Wharton | Mr. MBA When Ready
GMAT 700 (expected), GPA 2.1
Chicago Booth | Ms. Hotel Real Estate
GMAT 730, GPA 3.75
Georgetown McDonough | Mr. Navy Vet
GRE 310, GPA 2.6
Chicago Booth | Mr. EduTech
GRE 337, GPA 3.9
Columbia | Mr. Infra-Finance
GMAT 710, GPA 3.68
Duke Fuqua | Mr. Vigor
GMAT 740, GPA 3.0
Berkeley Haas | Mr. Well-Traveled Nonprofit Star
GRE 322, GPA 3.0
Berkeley Haas | Mr. Hanging By A Thread
GMAT 710, GPA 3.8
Harvard | Ms. Comeback Kid
GMAT 780, GPA 2.6
London Business School | Mr. Family Investment Fund
GMAT 790, GPA 3.0
HEC Paris | Ms. Freelancer
GMAT 710, GPA 5.3
MIT Sloan | Mr. Sans-Vertebrae
GMAT 730, GPA 3.78
INSEAD | Mr. Business Manager
GMAT 750, GPA 3.0
Columbia | Mr. M&A Analyst
GRE 323, GPA 3.4
Harvard | Ms. Analytical Leader
GMAT 760, GPA 3.9
Chicago Booth | Mr. Non-Profit Latino
GMAT 710, GPA 3.06
Darden | Mr. Financial World
GMAT 730, GPA 7.8
Cambridge Judge Business School | Ms. Story-Teller To Data-Cruncher
GMAT 700 (anticipated), GPA 3.5 (converted from Australia)
Kellogg | Mr. Operator
GMAT 740, GPA 4.17/4.3
Duke Fuqua | Mr. Air Force Vet
GRE 311, GPA 3.6
Kellogg | Mr. Engagement Manager
GMAT 700, GPA 3.2
Kenan-Flagler | Mr. Top Performer
GMAT 730, GPA 3.3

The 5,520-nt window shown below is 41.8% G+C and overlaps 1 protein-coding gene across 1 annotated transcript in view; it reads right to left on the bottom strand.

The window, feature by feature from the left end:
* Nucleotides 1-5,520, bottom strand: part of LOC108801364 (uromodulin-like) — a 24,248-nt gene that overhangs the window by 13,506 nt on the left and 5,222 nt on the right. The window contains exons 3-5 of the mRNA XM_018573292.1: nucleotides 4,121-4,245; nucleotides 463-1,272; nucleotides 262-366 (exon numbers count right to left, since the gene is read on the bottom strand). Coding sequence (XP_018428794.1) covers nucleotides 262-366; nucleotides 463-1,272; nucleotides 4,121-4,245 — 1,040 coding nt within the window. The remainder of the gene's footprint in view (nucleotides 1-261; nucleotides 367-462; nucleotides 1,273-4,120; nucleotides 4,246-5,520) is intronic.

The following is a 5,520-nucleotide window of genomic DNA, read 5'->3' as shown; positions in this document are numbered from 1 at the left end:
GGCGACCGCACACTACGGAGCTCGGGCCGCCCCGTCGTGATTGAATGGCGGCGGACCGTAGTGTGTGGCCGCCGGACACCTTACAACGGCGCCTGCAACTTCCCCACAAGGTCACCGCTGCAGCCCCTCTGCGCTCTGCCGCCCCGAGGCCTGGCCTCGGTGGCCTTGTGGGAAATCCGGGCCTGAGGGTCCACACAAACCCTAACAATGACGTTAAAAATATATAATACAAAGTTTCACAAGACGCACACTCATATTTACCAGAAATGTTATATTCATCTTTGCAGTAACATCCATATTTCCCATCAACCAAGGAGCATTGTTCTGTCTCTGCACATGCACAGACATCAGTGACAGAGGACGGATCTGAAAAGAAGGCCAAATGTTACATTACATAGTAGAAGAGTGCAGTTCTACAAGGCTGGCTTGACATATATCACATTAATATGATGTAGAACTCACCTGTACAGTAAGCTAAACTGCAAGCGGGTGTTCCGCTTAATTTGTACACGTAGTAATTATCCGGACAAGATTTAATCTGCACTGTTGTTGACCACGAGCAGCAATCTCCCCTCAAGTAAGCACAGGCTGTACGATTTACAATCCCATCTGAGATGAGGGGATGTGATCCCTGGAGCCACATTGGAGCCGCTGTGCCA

Harvard | Mr. STEM Minor
GMAT 740, GPA 3.78
Harvard | Mr. Fresh Perspective
GRE 318, GPA 3.0
USC Marshall | Mr. Supply Chain Guru
GMAT GMAT Waiver, GPA 2.6
HEC Paris | Mr. Productivity Focused
GMAT 700, GPA 3.6
MIT Sloan | Mr. Energy Transition
GMAT 760, GPA 3.95

Pulling James Joyce Off The Shelf To Improve A GMAT Score

So I was thinking about how to best solve my verbal woes and upon reviewing my performance on the last test I noticed that my Reading Comprehension was not as good as normal. I seemed to be missing the questions in the upper echelon. How do I plan to reverse this verbal slide you ask? My doing something that I swore I would never do, something so vile that it makes me think of nails across a chalkboard, or styrofoam coming out of a box. I have decided to read some James Joyce. Not just any Joyce novel, but “A Portrait of the Artist as a Young Man.” I “read” this book in high-school (and by read I mean I got about half way through and then went running for the Cliff’s Notes) and I hated it so much that I swore off any further Joyce readings. I figure that if I can get through the stream of consciousness ramblings of the novel’s protagonist, Stephen Dedalus, then Reading Comp. shouldn’t be a problem for me.

Also, I am hoping that this is actually a decent book that I just didn’t give a chance in high school. It seems to be pretty critically acclaimed, so there has to be a reason, right? So this is one part of a multi-pronged assault on the GMAT. It will also entail taking a day off from work on Thursday to study more. Are any of you struggling in verbal? Quant? What are your plans of assault? Hopefully they are less painful than stream of consciousness!

This post has been adapted from Confessions of an MBA Applicant where Steve Gargiulo has been blogging since May of 2009.

Previous posts:

My Application Plans: Take Two

The Ups & Downs Of Taking Those Practice GMAT Tests

A Report on the MBA’s Tour Stop in New York City